Fresh figs are a treat, especially if you eat them right off the tree. However, most varieties are only hardy to USDA zone 8 (although the roots of some varieties are hardy to USDA zone 6). In warm climates the trees can get very large. Now there's a new fig variety for gardeners in cold climates and for those who want to grow figs in small pots on a deck, patio, or even indoors.
'Petite Negra' fig (Ficus carica) grows only 2 to 3 feet tall, but produces two crops a year of plump, black, juicy fig fruits one year after planting. It's self-pollinating so you only need one plant to get a crop. Because of its diminutive size, this variety grows well in small containers on a patio during the summer. In cold regions, just bring it indoors to a sunny window in fall. It will stay green all winter as an indoor houseplant. Move it back outside in spring after danger of frost has passed. In USDA zone 8 and warmer areas it can be planted in the ground as a dwarf, edible, ornamental shrub.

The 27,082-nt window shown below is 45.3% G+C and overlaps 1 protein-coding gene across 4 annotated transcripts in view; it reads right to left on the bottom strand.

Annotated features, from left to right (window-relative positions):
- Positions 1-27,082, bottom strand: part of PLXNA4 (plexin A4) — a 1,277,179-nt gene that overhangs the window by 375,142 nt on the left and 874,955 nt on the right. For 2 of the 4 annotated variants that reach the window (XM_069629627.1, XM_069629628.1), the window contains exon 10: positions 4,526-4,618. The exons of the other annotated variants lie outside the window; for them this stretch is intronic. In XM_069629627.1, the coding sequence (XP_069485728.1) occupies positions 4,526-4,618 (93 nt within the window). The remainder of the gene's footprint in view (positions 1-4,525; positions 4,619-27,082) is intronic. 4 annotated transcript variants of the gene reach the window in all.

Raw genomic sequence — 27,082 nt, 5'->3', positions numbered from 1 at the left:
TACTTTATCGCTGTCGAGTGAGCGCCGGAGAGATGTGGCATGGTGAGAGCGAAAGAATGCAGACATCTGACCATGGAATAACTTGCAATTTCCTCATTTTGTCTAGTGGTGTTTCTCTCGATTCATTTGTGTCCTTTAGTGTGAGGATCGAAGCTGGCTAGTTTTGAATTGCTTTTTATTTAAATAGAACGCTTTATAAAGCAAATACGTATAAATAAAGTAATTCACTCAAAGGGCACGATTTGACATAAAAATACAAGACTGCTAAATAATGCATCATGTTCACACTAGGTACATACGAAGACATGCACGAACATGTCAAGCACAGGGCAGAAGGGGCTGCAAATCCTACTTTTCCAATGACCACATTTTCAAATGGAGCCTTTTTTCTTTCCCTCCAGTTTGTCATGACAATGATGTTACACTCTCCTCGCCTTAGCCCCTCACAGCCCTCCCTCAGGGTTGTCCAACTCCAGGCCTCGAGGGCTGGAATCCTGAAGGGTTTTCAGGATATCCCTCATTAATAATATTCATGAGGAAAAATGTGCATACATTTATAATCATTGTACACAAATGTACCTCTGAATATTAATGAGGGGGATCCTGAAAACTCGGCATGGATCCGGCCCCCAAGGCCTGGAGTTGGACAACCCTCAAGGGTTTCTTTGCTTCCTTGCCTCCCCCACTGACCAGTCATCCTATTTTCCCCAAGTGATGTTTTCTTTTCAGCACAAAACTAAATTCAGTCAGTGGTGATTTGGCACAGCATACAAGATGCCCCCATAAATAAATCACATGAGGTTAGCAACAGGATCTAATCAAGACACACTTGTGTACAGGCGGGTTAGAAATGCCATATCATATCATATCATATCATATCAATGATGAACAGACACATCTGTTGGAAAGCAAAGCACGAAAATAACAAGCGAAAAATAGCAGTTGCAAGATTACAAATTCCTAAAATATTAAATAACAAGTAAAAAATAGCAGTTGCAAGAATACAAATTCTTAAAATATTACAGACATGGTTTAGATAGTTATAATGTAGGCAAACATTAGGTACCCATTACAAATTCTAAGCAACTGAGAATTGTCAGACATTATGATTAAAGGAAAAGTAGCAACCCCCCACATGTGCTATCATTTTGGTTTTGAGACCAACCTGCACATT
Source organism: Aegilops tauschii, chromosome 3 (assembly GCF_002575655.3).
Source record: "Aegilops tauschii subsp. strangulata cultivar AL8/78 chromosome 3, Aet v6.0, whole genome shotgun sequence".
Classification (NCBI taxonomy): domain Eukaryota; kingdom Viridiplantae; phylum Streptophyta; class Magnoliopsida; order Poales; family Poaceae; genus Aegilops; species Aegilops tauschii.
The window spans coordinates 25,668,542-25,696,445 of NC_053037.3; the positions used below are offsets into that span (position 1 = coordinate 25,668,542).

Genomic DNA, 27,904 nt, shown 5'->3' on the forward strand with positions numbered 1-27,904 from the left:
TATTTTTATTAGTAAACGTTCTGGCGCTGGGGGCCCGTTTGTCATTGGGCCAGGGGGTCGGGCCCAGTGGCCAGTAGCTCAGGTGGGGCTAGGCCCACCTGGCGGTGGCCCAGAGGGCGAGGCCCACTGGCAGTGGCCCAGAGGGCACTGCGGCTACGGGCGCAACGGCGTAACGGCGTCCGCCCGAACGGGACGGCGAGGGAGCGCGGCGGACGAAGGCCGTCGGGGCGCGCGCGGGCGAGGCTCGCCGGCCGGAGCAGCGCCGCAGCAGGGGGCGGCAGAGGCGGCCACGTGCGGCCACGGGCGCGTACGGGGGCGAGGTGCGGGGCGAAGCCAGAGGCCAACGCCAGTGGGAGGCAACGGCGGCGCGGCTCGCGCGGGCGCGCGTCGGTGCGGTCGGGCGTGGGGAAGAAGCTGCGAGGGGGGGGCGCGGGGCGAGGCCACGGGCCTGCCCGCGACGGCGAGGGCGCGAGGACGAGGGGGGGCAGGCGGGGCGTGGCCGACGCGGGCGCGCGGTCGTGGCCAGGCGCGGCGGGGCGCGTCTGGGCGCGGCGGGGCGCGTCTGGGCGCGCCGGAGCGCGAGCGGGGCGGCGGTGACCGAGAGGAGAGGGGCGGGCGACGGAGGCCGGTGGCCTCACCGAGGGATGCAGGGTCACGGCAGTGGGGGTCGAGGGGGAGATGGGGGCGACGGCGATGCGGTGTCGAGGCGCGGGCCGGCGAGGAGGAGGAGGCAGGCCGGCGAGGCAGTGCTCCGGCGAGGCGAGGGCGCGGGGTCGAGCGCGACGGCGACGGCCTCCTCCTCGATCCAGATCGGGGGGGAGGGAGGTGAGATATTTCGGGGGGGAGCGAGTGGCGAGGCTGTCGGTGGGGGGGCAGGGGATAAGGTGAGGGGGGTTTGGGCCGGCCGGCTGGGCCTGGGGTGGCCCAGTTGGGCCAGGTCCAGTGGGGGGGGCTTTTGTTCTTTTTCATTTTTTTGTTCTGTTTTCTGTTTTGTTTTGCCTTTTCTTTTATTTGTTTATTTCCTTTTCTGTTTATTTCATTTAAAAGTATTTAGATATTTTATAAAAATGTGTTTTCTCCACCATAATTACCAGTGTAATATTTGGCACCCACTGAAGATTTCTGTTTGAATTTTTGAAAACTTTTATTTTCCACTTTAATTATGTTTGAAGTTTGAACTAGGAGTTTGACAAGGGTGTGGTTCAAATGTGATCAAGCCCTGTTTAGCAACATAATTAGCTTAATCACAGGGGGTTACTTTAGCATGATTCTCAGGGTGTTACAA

For more information on the 'Petite Negra' fig, go to: Logees Greenhouses